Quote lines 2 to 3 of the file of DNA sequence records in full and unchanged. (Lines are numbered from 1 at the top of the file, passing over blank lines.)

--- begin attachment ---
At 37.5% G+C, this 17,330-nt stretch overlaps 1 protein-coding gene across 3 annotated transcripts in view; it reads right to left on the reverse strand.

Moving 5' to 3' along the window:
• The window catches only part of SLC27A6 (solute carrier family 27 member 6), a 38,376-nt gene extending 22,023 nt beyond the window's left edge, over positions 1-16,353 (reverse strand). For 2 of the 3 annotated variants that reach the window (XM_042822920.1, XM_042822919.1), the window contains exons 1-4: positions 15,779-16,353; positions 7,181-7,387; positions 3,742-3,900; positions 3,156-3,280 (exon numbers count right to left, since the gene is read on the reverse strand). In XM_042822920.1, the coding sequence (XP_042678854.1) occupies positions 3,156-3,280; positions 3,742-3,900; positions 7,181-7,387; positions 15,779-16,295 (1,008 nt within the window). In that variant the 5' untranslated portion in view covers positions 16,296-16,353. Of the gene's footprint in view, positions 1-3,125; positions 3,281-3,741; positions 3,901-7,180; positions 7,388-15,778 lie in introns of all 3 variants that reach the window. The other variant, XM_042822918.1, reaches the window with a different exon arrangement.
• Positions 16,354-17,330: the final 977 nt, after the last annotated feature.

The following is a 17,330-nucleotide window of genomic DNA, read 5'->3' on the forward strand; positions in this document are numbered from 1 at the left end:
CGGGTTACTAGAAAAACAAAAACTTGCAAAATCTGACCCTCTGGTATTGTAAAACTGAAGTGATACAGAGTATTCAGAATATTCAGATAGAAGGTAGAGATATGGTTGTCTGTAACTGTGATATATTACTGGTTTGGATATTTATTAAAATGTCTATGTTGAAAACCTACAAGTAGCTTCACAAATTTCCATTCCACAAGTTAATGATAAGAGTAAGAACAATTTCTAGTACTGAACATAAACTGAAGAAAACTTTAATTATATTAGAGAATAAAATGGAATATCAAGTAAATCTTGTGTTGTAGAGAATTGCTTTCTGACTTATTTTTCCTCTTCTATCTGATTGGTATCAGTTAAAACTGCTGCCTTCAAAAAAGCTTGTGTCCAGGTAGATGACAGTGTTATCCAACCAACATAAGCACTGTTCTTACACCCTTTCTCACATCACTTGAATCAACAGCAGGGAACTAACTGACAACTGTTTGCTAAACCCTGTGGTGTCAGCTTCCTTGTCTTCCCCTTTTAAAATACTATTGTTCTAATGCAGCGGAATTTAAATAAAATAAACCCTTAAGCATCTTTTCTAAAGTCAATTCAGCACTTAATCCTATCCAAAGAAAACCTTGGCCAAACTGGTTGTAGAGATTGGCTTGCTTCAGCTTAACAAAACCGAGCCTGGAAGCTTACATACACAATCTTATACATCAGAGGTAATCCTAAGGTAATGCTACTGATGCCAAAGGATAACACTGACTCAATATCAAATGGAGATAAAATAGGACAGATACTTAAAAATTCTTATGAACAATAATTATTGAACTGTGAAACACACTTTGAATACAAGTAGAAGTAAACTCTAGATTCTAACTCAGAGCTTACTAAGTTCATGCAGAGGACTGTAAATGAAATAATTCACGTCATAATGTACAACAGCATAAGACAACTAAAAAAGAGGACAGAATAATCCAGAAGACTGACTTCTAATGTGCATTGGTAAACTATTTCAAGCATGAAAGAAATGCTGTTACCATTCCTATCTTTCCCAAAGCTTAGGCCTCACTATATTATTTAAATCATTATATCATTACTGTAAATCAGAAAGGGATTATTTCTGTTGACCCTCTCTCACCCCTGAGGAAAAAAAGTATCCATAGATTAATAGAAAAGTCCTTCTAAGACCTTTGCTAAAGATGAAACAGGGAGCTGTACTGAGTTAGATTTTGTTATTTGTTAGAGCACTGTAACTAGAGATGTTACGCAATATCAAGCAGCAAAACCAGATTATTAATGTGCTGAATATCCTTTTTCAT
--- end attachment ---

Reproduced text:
Moving 5' to 3' along the window:
• The window catches only part of SLC27A6 (solute carrier family 27 member 6), a 38,376-nt gene extending 22,023 nt beyond the window's left edge, over positions 1-16,353 (reverse strand). For 2 of the 3 annotated variants that reach the window (XM_042822920.1, XM_042822919.1), the window contains exons 1-4: positions 15,779-16,353; positions 7,181-7,387; positions 3,742-3,900; positions 3,156-3,280 (exon numbers count right to left, since the gene is read on the reverse strand). In XM_042822920.1, the coding sequence (XP_042678854.1) occupies positions 3,156-3,280; positions 3,742-3,900; positions 7,181-7,387; positions 15,779-16,295 (1,008 nt within the window). In that variant the 5' untranslated portion in view covers positions 16,296-16,353. Of the gene's footprint in view, positions 1-3,125; positions 3,281-3,741; positions 3,901-7,180; positions 7,388-15,778 lie in introns of all 3 variants that reach the window. The other variant, XM_042822918.1, reaches the window with a different exon arrangement.